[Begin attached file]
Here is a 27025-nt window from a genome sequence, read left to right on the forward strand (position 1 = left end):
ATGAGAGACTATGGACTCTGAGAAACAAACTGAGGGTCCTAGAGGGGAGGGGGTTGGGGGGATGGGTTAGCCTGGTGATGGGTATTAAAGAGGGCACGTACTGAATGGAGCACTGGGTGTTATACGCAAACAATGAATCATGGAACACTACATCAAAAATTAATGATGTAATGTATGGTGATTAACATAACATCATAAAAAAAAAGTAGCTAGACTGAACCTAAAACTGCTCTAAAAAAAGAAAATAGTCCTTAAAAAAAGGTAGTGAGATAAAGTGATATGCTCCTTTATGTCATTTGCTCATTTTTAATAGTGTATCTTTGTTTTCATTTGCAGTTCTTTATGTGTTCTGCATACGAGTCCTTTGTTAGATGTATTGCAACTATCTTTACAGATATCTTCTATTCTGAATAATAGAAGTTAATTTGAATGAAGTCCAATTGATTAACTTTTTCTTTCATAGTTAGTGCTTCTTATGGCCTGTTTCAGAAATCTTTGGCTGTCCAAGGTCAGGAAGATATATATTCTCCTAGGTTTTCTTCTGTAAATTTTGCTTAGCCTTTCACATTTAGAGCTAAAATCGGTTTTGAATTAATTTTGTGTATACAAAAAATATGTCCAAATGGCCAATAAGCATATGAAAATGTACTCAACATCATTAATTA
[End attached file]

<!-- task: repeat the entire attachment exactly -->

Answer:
Here is a 27025-nt window from a genome sequence, read left to right on the forward strand (position 1 = left end):
ATGAGAGACTATGGACTCTGAGAAACAAACTGAGGGTCCTAGAGGGGAGGGGGTTGGGGGGATGGGTTAGCCTGGTGATGGGTATTAAAGAGGGCACGTACTGAATGGAGCACTGGGTGTTATACGCAAACAATGAATCATGGAACACTACATCAAAAATTAATGATGTAATGTATGGTGATTAACATAACATCATAAAAAAAAAGTAGCTAGACTGAACCTAAAACTGCTCTAAAAAAAGAAAATAGTCCTTAAAAAAAGGTAGTGAGATAAAGTGATATGCTCCTTTATGTCATTTGCTCATTTTTAATAGTGTATCTTTGTTTTCATTTGCAGTTCTTTATGTGTTCTGCATACGAGTCCTTTGTTAGATGTATTGCAACTATCTTTACAGATATCTTCTATTCTGAATAATAGAAGTTAATTTGAATGAAGTCCAATTGATTAACTTTTTCTTTCATAGTTAGTGCTTCTTATGGCCTGTTTCAGAAATCTTTGGCTGTCCAAGGTCAGGAAGATATATATTCTCCTAGGTTTTCTTCTGTAAATTTTGCTTAGCCTTTCACATTTAGAGCTAAAATCGGTTTTGAATTAATTTTGTGTATACAAAAAATATGTCCAAATGGCCAATAAGCATATGAAAATGTACTCAACATCATTAATTA